At Berkeley, Ritankar did research on gallium nitride nanowires at the US Department of Energy, finding new ways to grow nanowires for use in highly efficient solar cells. He also did research on cellulosic biofuels at the Energy Biosciences Institute and, in particular, on the development of better solvents to break down cellulose for biofuels. In addition, he travelled to Taiwan’s Academia Sinica to work on organic light-emitting diodes.

Ritankar attributes his early research prowess to having supportive parents. “They allowed me to make a mess and do crazy things. Without that I would not really have moved forward so fast,” he said.

Even though he was younger than his peer group, it didn’t stop him becoming involved in campus life. He set up the campus chapter of the American Chemical Society, the largest professional society in the world, worked as a graduate teaching assistant in Chemistry and set up the research journal, Berkeley Chemical Review. He also became an Academic Senator which involved making decisions about issues related to campus life and helping manage a $1.7bn budget.

Ritankar, who graduated from Berkeley with a double major in bioengineering and chemical biology and a minor in creative writing, also set up an NGO called See Your Future which aims to get students interested in STEM subjects. He says that the NGO aims to get young people interested in technical subjects by appealing to their inherent curiosity. “We would say ‘you’ve got a cell phone. Have you ever wondered why your calls don’t go to the phone next to you?’ After hooking them in with things that were immediately relevant to students we moved on to the more complicated physical equations,” he said. Today, See Your Future reaches 75 million people around the world.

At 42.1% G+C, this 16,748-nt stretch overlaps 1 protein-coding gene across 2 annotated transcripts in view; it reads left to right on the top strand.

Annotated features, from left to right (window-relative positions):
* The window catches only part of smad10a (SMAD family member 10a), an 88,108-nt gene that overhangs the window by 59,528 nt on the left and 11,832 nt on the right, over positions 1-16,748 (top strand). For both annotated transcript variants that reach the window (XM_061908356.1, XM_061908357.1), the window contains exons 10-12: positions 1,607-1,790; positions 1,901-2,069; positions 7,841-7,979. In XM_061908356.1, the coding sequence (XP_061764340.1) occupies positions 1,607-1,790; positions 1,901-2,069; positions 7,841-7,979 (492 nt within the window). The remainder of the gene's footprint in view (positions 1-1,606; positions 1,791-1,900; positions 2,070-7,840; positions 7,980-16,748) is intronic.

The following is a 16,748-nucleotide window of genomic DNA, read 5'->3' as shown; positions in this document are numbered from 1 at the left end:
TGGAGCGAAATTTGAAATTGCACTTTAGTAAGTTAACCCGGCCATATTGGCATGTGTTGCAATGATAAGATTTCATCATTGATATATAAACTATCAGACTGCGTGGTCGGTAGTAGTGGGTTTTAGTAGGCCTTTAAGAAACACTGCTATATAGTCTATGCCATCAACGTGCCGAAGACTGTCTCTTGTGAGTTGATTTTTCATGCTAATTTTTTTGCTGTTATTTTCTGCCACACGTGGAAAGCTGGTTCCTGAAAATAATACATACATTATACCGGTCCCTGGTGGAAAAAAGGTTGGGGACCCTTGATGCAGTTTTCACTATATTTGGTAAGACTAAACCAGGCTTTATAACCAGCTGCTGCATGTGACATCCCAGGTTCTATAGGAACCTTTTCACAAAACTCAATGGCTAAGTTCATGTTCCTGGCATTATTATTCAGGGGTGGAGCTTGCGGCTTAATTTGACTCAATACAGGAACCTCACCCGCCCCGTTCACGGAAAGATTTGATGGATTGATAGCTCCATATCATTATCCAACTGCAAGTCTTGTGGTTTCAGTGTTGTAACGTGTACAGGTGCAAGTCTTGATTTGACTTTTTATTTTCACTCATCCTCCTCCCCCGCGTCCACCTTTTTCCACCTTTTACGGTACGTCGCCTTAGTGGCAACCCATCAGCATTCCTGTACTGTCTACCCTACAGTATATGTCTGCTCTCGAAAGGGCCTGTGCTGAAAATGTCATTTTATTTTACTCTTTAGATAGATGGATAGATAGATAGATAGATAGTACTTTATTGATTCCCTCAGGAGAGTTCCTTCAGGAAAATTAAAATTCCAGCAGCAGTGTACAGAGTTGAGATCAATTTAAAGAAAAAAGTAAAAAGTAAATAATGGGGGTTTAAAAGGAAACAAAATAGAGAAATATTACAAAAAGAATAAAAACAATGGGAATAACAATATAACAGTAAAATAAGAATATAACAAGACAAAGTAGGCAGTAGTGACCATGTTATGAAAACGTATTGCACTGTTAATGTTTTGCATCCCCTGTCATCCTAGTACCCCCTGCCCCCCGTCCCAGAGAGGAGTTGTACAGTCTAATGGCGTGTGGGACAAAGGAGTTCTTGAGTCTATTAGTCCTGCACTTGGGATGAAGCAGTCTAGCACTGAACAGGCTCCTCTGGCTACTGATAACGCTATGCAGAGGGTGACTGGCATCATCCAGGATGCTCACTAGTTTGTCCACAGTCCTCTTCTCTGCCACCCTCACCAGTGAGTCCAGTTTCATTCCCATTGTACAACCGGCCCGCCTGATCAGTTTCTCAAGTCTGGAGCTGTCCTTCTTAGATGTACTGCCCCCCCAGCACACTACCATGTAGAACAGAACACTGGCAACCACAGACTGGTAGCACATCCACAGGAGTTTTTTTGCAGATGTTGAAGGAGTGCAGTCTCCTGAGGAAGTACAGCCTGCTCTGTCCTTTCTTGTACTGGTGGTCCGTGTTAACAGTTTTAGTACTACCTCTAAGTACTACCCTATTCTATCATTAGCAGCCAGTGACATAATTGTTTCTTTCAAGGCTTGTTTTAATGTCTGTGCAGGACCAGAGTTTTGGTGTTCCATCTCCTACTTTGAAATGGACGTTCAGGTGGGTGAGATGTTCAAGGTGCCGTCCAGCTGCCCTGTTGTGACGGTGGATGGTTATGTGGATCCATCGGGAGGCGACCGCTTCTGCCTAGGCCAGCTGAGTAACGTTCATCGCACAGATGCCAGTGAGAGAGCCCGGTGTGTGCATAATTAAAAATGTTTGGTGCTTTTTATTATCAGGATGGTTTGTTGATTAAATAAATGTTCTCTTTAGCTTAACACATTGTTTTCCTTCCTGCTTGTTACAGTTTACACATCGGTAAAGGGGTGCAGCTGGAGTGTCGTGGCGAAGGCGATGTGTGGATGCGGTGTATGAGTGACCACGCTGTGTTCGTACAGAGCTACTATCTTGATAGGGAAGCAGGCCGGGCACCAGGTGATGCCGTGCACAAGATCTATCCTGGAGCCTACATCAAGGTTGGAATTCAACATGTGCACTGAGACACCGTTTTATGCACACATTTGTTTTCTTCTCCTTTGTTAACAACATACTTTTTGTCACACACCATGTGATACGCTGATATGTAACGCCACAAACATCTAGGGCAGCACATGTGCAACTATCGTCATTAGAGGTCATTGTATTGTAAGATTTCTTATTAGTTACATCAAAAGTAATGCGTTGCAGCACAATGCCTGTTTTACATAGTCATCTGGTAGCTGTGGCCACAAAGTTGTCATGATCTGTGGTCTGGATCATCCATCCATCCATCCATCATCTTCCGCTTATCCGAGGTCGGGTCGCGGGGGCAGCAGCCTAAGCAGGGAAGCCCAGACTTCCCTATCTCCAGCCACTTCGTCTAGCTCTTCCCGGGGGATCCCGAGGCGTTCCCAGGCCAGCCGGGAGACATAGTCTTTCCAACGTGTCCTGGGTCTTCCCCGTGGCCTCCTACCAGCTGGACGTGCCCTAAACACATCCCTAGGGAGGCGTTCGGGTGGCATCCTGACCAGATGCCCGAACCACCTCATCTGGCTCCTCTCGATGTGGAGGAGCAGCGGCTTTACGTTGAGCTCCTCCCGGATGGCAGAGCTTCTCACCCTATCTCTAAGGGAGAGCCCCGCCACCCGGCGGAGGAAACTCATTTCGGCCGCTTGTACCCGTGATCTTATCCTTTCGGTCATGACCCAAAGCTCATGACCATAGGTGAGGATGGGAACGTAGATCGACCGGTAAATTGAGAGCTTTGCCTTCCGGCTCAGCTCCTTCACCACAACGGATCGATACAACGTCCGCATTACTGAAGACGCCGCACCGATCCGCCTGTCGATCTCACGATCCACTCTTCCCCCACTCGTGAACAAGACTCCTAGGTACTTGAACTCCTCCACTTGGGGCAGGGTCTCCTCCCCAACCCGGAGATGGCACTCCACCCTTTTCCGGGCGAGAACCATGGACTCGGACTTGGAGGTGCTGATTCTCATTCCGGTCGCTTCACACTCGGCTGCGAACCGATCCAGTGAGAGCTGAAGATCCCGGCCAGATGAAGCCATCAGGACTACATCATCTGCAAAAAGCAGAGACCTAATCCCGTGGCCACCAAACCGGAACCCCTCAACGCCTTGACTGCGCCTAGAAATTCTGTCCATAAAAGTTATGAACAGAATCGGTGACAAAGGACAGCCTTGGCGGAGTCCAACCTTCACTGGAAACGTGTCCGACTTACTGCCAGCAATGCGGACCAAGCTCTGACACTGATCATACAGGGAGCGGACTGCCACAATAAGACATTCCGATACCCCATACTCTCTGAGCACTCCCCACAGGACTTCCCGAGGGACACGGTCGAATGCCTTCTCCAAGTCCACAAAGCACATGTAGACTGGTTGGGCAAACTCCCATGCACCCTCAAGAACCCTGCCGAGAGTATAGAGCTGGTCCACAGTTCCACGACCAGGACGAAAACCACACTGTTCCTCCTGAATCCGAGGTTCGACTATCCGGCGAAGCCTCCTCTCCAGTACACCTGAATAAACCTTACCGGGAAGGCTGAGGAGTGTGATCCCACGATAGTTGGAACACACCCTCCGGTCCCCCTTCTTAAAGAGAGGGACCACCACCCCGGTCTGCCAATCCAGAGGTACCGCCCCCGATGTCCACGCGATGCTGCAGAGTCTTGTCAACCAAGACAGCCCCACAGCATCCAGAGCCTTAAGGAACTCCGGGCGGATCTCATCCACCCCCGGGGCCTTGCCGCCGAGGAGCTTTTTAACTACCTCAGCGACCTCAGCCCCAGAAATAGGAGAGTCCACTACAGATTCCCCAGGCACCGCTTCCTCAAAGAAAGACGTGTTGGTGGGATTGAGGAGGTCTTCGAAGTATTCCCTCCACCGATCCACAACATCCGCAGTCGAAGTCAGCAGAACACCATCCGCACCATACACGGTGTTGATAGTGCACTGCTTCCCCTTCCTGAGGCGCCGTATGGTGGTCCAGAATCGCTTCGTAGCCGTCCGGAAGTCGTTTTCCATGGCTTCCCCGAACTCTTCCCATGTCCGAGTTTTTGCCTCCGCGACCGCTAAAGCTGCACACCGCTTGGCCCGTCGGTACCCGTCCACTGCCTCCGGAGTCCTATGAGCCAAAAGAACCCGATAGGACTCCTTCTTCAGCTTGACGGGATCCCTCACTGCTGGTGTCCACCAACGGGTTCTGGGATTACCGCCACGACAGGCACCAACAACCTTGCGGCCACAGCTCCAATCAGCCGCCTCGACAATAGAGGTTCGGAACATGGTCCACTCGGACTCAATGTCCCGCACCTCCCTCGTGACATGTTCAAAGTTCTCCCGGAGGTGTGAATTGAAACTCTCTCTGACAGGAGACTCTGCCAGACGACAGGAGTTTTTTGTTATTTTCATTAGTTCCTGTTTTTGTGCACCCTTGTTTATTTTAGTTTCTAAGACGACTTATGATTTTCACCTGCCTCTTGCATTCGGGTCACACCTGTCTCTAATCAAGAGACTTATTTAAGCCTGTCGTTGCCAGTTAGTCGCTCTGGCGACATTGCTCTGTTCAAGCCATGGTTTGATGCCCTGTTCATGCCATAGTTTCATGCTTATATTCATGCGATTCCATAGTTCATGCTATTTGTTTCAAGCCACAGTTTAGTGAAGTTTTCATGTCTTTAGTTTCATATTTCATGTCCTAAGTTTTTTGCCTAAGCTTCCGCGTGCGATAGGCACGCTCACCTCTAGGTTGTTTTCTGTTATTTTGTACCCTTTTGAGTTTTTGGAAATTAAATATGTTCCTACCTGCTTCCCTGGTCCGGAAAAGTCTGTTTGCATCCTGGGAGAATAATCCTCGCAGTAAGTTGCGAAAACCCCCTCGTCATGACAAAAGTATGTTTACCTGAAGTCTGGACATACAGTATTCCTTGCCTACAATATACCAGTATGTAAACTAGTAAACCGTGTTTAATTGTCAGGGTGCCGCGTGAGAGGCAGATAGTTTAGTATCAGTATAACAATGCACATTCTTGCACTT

Ritankar is writing a book on education and the skills gap between what the education system is producing and the kind of employees industry needs. He has worked with several Nobel Laureates for the book as well as students, CEOs of Fortune 100 companies, school teachers and university presidents. He believes his combination of a science and arts background is important for the future.